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Keurig: We're Committed To Vermont Operations Despite Cuts

Wilson Ring
Keurig is eliminating nine percent of its Vermont jobs, but says it's committed to its operations in the state.

Keurig Green Mountain says it remains committed to its Vermont operations, despite cutting 200 jobs at its Waterbury facility.

The total number of jobs eliminated at Keurig operationsthroughout North America was 330, or five percent of its workforce. In Vermont the figure was closer to nine percent of the company's overall workforce, so the state took a disproportionate hit.   

Suzanne DuLong, vice president of corporate communications with Keurig, says the cuts in Vermont are directly tied to sluggish demand for the company's hot beverage brewing systems. 

In a quarterly earnings report last week, the company laid out plans to reinvigorate sales of the systems, by introducing lower-priced models.

If that effort is successful it won't necessarily mean jobs will return to Waterbury.  

"I won't speculate today, given what we've just been through. Our CEO Brian Kelley has articulated clearly that we are not satisfied with our results for the quarter and we're working hard to execute a strategy in the market place that involves reclaiming some of the growth the hot system had previously," DuLong said.

"As we grow that hot system, all of our manufacturing facilities, all of our technology facilities will benefit."

DuLong says there always some movement of jobs between Keurig's facilities in North America, but she says there are no plans to transfer a significant number of jobs out of Vermont.  

A recently named chief financial officer will be based in Massachusetts, unlike his predecessor who worked in Vermont, but DuLong says that does not signal a movement of other jobs out of state, including those working under the CFO.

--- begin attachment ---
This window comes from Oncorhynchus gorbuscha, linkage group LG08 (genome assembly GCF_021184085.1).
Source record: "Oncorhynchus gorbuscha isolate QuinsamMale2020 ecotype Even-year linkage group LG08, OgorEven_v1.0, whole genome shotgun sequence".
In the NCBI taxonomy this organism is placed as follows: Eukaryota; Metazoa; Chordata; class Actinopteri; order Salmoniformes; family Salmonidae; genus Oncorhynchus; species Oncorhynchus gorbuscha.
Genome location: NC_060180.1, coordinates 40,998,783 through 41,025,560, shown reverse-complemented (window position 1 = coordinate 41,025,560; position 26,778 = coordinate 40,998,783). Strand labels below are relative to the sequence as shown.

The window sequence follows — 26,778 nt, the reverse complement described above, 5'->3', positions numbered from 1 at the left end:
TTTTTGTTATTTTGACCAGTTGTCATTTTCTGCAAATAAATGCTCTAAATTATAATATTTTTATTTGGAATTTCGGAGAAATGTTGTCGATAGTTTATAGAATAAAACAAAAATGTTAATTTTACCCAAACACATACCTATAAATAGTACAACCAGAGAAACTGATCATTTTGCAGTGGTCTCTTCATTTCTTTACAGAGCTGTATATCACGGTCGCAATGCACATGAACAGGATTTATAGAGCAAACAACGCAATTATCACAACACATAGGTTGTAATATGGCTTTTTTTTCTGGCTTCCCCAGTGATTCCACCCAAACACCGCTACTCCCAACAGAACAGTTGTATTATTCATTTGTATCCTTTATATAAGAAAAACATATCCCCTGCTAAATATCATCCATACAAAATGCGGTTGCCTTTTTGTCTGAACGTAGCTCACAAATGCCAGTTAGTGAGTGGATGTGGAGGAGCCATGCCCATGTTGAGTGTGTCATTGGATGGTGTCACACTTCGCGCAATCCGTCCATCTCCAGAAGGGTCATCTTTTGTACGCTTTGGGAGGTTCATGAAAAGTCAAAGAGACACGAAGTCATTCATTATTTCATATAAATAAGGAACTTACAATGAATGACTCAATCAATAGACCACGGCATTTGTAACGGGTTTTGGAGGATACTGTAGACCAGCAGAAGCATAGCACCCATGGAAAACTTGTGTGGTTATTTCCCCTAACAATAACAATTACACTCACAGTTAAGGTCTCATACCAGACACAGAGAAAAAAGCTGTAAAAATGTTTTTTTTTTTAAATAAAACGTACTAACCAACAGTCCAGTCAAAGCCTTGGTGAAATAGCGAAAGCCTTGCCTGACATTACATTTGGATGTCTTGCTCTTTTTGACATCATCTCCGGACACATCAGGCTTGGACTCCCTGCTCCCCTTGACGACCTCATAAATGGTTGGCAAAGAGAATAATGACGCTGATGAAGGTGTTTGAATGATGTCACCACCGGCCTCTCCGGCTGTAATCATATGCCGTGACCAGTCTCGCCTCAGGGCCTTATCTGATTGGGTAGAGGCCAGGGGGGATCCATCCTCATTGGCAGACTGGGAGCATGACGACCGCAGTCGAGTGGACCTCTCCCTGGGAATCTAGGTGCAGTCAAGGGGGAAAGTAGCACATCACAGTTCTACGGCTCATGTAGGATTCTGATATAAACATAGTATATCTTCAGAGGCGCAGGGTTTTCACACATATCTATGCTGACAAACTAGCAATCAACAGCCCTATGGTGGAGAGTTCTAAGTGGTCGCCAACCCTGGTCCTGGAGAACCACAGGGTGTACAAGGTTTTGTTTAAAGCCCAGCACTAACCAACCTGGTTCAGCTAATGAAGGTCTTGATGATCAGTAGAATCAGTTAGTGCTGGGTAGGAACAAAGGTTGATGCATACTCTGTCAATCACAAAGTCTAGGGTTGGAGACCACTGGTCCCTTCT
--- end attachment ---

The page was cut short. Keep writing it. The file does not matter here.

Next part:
"We are committed to our operations in Vermont and we plan to continue being one of the largest corporate employers," DuLong said.

"We are committed to our operations in Vermont and we plan to continue being one of the largest corporate employers." - Suzanne DuLong, Keurig vice president

DuLong says the company will maintain its commitment to philanthropic work like an $11 million pledge to non-profit organizations working on water security.  She says Keurig's pledge to make all K-cups recyclable remains in place. 

"The recyclability of all of our pods is an issue we take very seriously. We are committed to our target of having 100 percent of our pods recyclable by 2020," DuLong said.

Keurig is also poised to introduce a cold beverage system later this year. DuLong says an Essex manufacturing facility has been adding jobs in conjunction with the roll-out of the new system.

Steve has been with VPR since 1994, first serving as host of VPR’s public affairs program and then as a reporter, based in Central Vermont. Many VPR listeners recognize Steve for his special reports from Iran, providing a glimpse of this country that is usually hidden from the rest of the world. Prior to working with VPR, Steve served as program director for WNCS for 17 years, and also worked as news director for WCVR in Randolph. A graduate of Northern Arizona University, Steve also worked for stations in Phoenix and Tucson before moving to Vermont in 1972. Steve has been honored multiple times with national and regional Edward R. Murrow Awards for his VPR reporting, including a 2011 win for best documentary for his report, Afghanistan's Other War.
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